Defensive End Could Be Mathis Clone

The Colts took a long look at a defensive line prospect that compares favorably to one of the stars already on the roster. This player with NFL bloodlines could be available on Day Two of the draft and could be fantastic value pick for the team. Find out more about this intriguing prospect inside!

Defensive end prospect Jeremy Geathers is very familiar with the NFL, with two former and one current NFL defensive lineman in his immediate family — his father, Jumpy Geathers, played 13 seasons for the Redskins, Saints, Falcons, and Broncos; his uncle, Robert Geathers Sr. played six seasons in the NFL; and cousin Robert Geathers Jr. currently plays for the Bengals.

After he improved on his 40-yard dash time at his Pro Day on March 5, he may have worked his way into the last two rounds of this year's draft.

He recorded a 4.74 time with a strong wind at his back and a 4.87 time running against the wind, but both were improvements on the 4.95 time he recorded at the Combine in February.

Jeremy Geathers

Because he performed well at the RCA Dome in all other drills, he decided to stand by those numbers and had focused exclusively on improving his 40 time to showcase to NFL scouts and the media.

His focus has paid off and, after falling off the radar a bit and possibly falling out of the draft entirely, he seems certain to have his name called on April 27th.

For a 4-3 end, he is considered undersized at 6 feet, 2 inches and 256 pounds.  But those numbers are almost ideal for Tony Dungy's defense and he has successfully added 15 pounds since the Rebels season ended.

He did bench press 225 pounds 29 times at the Combine and seems to have bulked up from his college days.

Even though he is compact and powerfully built, he may not have added enough strength to be as stout against the run as Robert Mathis and Dwight Freeney have become, but defensive line coach John Teerlinck can certainly work with him in the offseason to use his hands and leverage more effectively and strength and conditioning coach Jon Torine can show him the exercises that Freeney and Mathis do in the weight room.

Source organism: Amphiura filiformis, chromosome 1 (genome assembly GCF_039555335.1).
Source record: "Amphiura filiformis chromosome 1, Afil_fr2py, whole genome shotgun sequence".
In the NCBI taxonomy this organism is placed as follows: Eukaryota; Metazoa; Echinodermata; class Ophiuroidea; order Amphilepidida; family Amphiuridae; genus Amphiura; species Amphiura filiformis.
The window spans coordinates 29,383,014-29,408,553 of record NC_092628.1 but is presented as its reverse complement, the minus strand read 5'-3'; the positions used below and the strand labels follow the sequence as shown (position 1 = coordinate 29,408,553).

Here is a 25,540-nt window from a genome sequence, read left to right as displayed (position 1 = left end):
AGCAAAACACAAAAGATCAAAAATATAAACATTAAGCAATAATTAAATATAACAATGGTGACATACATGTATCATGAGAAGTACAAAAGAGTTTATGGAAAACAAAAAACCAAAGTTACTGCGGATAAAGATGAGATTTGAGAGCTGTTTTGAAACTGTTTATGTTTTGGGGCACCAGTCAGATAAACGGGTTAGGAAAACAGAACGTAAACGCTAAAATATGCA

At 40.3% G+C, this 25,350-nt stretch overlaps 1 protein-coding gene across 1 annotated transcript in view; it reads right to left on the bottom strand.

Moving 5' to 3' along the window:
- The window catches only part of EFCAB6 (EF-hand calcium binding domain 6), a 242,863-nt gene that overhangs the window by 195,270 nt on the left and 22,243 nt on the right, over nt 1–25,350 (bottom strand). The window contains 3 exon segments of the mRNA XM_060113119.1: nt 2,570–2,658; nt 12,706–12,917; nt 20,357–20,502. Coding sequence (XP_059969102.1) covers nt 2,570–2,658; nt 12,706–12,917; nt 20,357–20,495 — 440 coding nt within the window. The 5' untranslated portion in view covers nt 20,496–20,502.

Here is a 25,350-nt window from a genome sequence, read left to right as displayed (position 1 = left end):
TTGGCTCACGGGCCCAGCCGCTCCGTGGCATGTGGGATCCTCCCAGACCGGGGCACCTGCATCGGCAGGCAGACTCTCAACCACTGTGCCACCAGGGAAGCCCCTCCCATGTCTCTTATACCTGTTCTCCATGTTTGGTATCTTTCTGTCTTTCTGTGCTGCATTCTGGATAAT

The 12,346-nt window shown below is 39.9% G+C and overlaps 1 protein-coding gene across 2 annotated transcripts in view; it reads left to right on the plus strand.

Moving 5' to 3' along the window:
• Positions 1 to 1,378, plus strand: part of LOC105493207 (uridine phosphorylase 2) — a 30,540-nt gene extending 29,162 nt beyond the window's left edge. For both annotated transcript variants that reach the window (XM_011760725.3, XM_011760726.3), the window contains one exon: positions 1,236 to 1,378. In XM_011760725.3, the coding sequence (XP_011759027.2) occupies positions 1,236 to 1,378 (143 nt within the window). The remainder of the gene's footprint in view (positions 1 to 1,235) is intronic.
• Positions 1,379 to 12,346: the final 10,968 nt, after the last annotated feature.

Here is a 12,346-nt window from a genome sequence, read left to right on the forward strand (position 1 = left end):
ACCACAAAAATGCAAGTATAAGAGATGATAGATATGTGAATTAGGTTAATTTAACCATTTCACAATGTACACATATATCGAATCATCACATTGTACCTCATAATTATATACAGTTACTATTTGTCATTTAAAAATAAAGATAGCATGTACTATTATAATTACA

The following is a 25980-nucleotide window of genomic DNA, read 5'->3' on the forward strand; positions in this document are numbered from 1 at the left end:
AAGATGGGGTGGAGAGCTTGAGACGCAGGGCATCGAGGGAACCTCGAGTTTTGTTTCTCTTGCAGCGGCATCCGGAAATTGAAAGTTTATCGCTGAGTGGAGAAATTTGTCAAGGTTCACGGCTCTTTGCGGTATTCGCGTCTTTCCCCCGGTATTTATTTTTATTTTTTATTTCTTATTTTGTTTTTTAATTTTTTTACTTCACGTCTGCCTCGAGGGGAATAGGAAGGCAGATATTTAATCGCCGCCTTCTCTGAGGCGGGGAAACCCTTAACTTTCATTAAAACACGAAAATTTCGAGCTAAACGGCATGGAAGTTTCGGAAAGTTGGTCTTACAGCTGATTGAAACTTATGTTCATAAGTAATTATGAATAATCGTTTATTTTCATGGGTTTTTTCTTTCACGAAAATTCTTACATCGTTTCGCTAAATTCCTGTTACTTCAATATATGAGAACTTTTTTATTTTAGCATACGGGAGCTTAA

At first glance, Geathers appears to be as much of a Mathis clone as Georgia's Marcus Howard, until you realize that he is not as quick, fast, sudden, or explosive as either of those players.

This is evidenced by his 13 tackles for loss and nine sacks total the past two seasons and Howard either matched or exceeded those numbers in 2007 alone.

But, given that Geathers is projected to go in the late sixth or early seventh round, it makes sense that he does not possess the tools and skills that Mathis and Howard do.

With a similar build and skill set to those two, he has great upside and carries with him little risk — as well as the ability to contribute on special teams — he is a very intriguing prospect.

And, to extrapolate the clone analogy, the Colts can always draft Geathers in the seventh if they don't take Howard in the fourth or fifth.

The one aspect of this situation that doesn't make sense, though, is that Geathers is not a senior, he is a junior that declared early for the draft.

Generally speaking, only players that feel as though they have an excellent chance to be selected in the first four rounds declare early.  The fact that he is looked upon as a later-round selection or free agent means he either made a rash decision or he was given some bad advice — probably the former, since he is surrounded by family members that are or were in the league.

This by no means makes Geathers untouchable, but is another reason to wait until Round 7 to pull the trigger on what could be a fantastic value pick.

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